Nothing less than a Copernican revolution in thinking was needed to establish a healthy European society, church and organisational leaders from across the continent heard at the annual General Assembly of the European Evangelical Alliance this week in Northampton, north of London.
Dr Michael Schluter, founder of the Jubilee Centre in Cambridge, along with several colleagues from the centre, explained to the 80 delegates from Russia to Portugal how the concept of Relational Thinking was based on Jesus’ command to love God and neighbour. In God’s eyes, he said, a developed country was not necessarily one with a high GDP, but one where relationships were healthy–in the family, community, business, church and public square. By that criteria, he proposed, many western nations with high divorce rates, broken families, lonely neighbours and old people, could still be considered undeveloped.
Europeans faced major challenges stemming from the dominant cult of individualism in society, he said, maximising the freedom of choice for each individual rather than a choice for the welfare of others. These included the demographic challenge in what Dr Schluter called ‘self-liquidating nations’ (including Switzerland, Germany, Italy and France) where birth rates of well under 2,1 meant fewer young people would have to support more elderly, thus increasing the demand for euthanasia. EU policies of mobility of labour and capital tended to destabilise families; widespread youth unemployment, debt, wealth inequalities and the dominant role of multinationals all added up to huge economic challenges resulting from distorted priorities, argued the former World Bank economist.
Churches, organisations and schools could effect a silent, unseen revolution in thinking, he urged, acting like yeast and slowly permeating society, by prioritising healthy relationships above economic and personal advancement.
Other contributors reported growth in the evangelical movement in traditionally resistant regions, such as France, where a new church was being planted every eleven days. New levels of cooperation and partnership were being experienced there among evangelicals and also with other Christian traditions. Through a series of books, published by the French Evangelical Alliance (CNEF) the assumption and practice that all religion is banned from the public is being challenged. It is pointed out that Laïcité is actually not saying that and that a wrong practice has been established over time.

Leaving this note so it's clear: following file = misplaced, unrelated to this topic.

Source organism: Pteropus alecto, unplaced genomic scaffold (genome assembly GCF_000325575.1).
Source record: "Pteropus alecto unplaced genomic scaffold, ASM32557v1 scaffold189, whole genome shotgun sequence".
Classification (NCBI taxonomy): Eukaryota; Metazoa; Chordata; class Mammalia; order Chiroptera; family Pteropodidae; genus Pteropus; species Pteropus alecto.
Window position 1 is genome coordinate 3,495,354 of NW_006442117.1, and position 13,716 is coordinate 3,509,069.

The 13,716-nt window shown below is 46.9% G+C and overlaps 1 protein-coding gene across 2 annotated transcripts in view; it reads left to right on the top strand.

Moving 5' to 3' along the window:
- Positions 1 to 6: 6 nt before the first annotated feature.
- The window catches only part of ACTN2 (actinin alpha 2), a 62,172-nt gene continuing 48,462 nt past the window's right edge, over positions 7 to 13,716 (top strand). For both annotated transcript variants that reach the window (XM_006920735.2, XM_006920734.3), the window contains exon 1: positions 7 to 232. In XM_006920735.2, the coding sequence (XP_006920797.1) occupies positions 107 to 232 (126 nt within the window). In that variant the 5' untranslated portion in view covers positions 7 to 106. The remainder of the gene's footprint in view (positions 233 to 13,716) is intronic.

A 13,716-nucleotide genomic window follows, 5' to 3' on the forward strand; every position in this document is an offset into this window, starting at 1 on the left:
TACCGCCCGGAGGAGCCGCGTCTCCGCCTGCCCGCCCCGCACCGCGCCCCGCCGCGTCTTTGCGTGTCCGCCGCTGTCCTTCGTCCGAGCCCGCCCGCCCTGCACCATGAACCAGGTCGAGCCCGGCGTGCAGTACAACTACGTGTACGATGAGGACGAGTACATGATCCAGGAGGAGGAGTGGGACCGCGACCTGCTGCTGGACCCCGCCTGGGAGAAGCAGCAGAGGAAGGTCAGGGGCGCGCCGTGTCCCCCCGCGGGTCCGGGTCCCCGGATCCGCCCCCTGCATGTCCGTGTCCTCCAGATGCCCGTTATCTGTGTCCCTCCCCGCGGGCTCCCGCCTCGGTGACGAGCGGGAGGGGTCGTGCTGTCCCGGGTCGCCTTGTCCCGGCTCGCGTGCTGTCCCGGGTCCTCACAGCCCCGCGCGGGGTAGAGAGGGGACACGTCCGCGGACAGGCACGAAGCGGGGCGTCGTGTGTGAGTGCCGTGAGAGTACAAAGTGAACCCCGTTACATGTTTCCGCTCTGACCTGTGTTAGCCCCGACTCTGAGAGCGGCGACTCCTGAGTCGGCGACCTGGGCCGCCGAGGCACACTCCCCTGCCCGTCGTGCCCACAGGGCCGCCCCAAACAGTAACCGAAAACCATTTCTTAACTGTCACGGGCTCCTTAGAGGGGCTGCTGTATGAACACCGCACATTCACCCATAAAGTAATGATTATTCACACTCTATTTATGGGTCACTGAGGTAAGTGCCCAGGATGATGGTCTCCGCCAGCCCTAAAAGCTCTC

Dutch delegate Jan Wessels reported on fruitful ongoing dialogue with other Christian traditions, noting that while liberalism was diminishing, evangelicalism was growing across denominations. Common ground was being rediscovered in the historical Nicene Creed of 325AD, he observed, and a growing sense of mission was now widely shared, in recognition that the Netherlands, and Europe, had become a secularised mission field.
Swiss delegates told of a creative response to a national AIDS-prevention media blitz in the summer showing explicit love-making couples, both same-sex and hetero. Using social media, an alternative campaign was launched replacing a condom with a golden ring as the ‘O’ in the slogan ‘LOVE LIFE’. Photos of happily-married couples of all ages carried a message that faithfulness was the most effective in AIDS prevention, a method overlooked by the official campaign. This alternative presentation received widespread national media attention, the delegates reported.
At the official annual general meeting of the EEA held during the assembly, delegates voted Frank Hinkelmann (47), a German living in Austria, to succeed the Czech Jiří Unger as president, for a 4-year term. Hinkelmann has worked with OM for 18 years, and since 2011 was the OM European Director International. He is also a member of the International Council of the World Evangelical Alliance.
Jürgen Werth (63), formerly CEO of ERF and chairman of the German Evangelical Alliance, was also elected as EEA board member.
The dates for the General Assembly 2015 are October, 5-9.
Written by: Jeff Fountain